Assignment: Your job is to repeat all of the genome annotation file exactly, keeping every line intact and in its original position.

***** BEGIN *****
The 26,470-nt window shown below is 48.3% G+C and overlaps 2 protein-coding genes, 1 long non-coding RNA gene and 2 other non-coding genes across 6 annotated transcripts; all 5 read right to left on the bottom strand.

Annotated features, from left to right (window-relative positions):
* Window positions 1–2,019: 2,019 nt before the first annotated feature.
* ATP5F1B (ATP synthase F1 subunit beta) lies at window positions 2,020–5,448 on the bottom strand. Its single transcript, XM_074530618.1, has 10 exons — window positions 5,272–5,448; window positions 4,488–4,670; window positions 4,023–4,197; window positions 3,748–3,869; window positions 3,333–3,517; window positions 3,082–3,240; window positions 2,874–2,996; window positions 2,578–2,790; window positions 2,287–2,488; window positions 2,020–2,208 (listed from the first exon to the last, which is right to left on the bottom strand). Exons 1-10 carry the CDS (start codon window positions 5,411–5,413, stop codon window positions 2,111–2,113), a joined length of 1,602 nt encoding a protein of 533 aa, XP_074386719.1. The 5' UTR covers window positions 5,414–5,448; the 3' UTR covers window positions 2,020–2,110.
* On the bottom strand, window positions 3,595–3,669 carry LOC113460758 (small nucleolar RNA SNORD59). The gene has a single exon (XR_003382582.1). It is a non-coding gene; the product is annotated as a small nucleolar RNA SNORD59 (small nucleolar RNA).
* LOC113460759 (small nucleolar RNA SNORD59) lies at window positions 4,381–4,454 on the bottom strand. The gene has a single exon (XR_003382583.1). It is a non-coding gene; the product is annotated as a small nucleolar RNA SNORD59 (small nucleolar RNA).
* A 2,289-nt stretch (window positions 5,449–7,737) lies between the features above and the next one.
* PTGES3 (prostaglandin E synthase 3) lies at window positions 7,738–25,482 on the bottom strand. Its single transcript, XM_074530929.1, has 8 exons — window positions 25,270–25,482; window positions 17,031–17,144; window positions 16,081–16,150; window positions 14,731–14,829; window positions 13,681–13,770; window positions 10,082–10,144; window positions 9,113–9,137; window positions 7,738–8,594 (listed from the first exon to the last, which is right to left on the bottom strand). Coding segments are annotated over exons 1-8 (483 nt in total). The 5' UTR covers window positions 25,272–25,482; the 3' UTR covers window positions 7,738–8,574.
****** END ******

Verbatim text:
The 26,470-nt window shown below is 48.3% G+C and overlaps 2 protein-coding genes, 1 long non-coding RNA gene and 2 other non-coding genes across 6 annotated transcripts; all 5 read right to left on the bottom strand.

Annotated features, from left to right (window-relative positions):
* Window positions 1–2,019: 2,019 nt before the first annotated feature.
* ATP5F1B (ATP synthase F1 subunit beta) lies at window positions 2,020–5,448 on the bottom strand. Its single transcript, XM_074530618.1, has 10 exons — window positions 5,272–5,448; window positions 4,488–4,670; window positions 4,023–4,197; window positions 3,748–3,869; window positions 3,333–3,517; window positions 3,082–3,240; window positions 2,874–2,996; window positions 2,578–2,790; window positions 2,287–2,488; window positions 2,020–2,208 (listed from the first exon to the last, which is right to left on the bottom strand). Exons 1-10 carry the CDS (start codon window positions 5,411–5,413, stop codon window positions 2,111–2,113), a joined length of 1,602 nt encoding a protein of 533 aa, XP_074386719.1. The 5' UTR covers window positions 5,414–5,448; the 3' UTR covers window positions 2,020–2,110.
* On the bottom strand, window positions 3,595–3,669 carry LOC113460758 (small nucleolar RNA SNORD59). The gene has a single exon (XR_003382582.1). It is a non-coding gene; the product is annotated as a small nucleolar RNA SNORD59 (small nucleolar RNA).
* LOC113460759 (small nucleolar RNA SNORD59) lies at window positions 4,381–4,454 on the bottom strand. The gene has a single exon (XR_003382583.1). It is a non-coding gene; the product is annotated as a small nucleolar RNA SNORD59 (small nucleolar RNA).
* A 2,289-nt stretch (window positions 5,449–7,737) lies between the features above and the next one.
* PTGES3 (prostaglandin E synthase 3) lies at window positions 7,738–25,482 on the bottom strand. Its single transcript, XM_074530929.1, has 8 exons — window positions 25,270–25,482; window positions 17,031–17,144; window positions 16,081–16,150; window positions 14,731–14,829; window positions 13,681–13,770; window positions 10,082–10,144; window positions 9,113–9,137; window positions 7,738–8,594 (listed from the first exon to the last, which is right to left on the bottom strand). Coding segments are annotated over exons 1-8 (483 nt in total). The 5' UTR covers window positions 25,272–25,482; the 3' UTR covers window positions 7,738–8,574.